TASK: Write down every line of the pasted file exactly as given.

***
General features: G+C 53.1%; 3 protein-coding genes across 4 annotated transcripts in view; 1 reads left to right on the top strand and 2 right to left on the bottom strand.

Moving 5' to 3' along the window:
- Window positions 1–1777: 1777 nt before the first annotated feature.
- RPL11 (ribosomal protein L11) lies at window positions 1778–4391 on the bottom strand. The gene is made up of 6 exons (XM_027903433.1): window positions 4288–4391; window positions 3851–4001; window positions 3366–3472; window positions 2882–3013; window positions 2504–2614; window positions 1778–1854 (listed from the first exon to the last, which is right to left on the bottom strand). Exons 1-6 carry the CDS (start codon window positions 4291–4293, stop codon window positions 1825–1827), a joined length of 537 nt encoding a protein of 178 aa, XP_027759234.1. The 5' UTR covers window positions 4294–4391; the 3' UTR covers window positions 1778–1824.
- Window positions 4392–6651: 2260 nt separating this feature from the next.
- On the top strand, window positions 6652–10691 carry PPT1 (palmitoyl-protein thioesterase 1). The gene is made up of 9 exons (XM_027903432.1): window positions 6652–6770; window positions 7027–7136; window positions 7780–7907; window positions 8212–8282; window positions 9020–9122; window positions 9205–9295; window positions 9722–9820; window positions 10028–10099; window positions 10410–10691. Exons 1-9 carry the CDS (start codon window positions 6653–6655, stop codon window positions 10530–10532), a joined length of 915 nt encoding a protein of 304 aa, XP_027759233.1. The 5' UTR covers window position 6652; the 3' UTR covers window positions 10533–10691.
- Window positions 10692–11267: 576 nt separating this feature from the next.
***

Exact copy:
General features: G+C 53.1%; 3 protein-coding genes across 4 annotated transcripts in view; 1 reads left to right on the top strand and 2 right to left on the bottom strand.

Moving 5' to 3' along the window:
- Window positions 1–1777: 1777 nt before the first annotated feature.
- RPL11 (ribosomal protein L11) lies at window positions 1778–4391 on the bottom strand. The gene is made up of 6 exons (XM_027903433.1): window positions 4288–4391; window positions 3851–4001; window positions 3366–3472; window positions 2882–3013; window positions 2504–2614; window positions 1778–1854 (listed from the first exon to the last, which is right to left on the bottom strand). Exons 1-6 carry the CDS (start codon window positions 4291–4293, stop codon window positions 1825–1827), a joined length of 537 nt encoding a protein of 178 aa, XP_027759234.1. The 5' UTR covers window positions 4294–4391; the 3' UTR covers window positions 1778–1824.
- Window positions 4392–6651: 2260 nt separating this feature from the next.
- On the top strand, window positions 6652–10691 carry PPT1 (palmitoyl-protein thioesterase 1). The gene is made up of 9 exons (XM_027903432.1): window positions 6652–6770; window positions 7027–7136; window positions 7780–7907; window positions 8212–8282; window positions 9020–9122; window positions 9205–9295; window positions 9722–9820; window positions 10028–10099; window positions 10410–10691. Exons 1-9 carry the CDS (start codon window positions 6653–6655, stop codon window positions 10530–10532), a joined length of 915 nt encoding a protein of 304 aa, XP_027759233.1. The 5' UTR covers window position 6652; the 3' UTR covers window positions 10533–10691.
- Window positions 10692–11267: 576 nt separating this feature from the next.